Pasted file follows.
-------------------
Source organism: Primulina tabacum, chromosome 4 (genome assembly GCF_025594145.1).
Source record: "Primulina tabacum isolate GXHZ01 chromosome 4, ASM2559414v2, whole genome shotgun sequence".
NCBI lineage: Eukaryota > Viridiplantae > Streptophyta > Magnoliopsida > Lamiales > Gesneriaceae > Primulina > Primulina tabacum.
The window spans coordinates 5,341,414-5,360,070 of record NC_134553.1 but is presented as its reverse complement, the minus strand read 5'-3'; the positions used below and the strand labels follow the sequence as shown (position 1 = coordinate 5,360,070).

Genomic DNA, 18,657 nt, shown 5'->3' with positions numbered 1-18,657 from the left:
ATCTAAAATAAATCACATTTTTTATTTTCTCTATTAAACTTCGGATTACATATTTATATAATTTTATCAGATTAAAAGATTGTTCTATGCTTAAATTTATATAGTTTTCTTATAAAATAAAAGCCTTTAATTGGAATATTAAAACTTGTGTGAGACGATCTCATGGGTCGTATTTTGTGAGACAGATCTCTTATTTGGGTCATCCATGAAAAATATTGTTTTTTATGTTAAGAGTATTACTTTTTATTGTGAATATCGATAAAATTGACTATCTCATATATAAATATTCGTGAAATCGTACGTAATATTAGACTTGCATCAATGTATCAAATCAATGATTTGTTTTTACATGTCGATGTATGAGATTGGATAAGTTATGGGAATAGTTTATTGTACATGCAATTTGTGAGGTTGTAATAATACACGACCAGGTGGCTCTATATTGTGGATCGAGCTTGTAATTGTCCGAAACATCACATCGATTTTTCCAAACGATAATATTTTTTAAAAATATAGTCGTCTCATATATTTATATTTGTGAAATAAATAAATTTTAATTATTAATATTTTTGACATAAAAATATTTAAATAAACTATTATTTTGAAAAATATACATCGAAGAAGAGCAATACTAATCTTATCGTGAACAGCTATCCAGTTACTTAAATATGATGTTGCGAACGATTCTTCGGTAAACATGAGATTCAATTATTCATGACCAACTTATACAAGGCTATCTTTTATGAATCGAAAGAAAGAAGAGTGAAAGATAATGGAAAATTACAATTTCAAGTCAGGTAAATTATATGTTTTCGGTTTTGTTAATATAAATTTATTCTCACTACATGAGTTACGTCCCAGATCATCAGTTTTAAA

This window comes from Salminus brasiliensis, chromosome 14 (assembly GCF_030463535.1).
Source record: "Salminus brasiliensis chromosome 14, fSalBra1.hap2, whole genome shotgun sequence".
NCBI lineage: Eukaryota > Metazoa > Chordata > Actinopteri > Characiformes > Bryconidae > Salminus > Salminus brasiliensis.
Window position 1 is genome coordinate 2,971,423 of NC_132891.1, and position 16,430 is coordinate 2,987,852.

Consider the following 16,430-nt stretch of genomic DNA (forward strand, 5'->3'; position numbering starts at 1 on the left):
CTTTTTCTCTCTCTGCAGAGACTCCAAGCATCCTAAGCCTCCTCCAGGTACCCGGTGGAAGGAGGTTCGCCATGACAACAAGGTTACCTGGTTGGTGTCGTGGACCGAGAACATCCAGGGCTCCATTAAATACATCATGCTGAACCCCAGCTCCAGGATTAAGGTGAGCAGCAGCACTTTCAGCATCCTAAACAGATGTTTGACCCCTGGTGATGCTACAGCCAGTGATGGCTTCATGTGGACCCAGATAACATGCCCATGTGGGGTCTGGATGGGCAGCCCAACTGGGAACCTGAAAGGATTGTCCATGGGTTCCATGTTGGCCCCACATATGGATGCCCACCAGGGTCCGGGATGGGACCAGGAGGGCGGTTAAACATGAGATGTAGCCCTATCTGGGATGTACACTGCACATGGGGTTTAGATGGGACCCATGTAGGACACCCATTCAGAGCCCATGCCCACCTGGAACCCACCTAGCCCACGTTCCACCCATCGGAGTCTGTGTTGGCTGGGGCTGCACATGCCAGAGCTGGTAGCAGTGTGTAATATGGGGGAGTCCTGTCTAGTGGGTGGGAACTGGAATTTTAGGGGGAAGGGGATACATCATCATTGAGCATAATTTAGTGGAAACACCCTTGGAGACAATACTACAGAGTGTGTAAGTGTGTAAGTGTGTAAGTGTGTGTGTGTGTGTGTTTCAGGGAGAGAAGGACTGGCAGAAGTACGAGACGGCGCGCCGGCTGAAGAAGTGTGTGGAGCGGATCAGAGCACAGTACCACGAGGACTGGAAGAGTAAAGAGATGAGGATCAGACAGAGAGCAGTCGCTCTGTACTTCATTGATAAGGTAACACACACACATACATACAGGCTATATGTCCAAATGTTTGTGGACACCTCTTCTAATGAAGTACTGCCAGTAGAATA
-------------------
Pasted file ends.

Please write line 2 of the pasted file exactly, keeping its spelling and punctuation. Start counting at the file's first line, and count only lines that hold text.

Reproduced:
Source record: "Primulina tabacum isolate GXHZ01 chromosome 4, ASM2559414v2, whole genome shotgun sequence".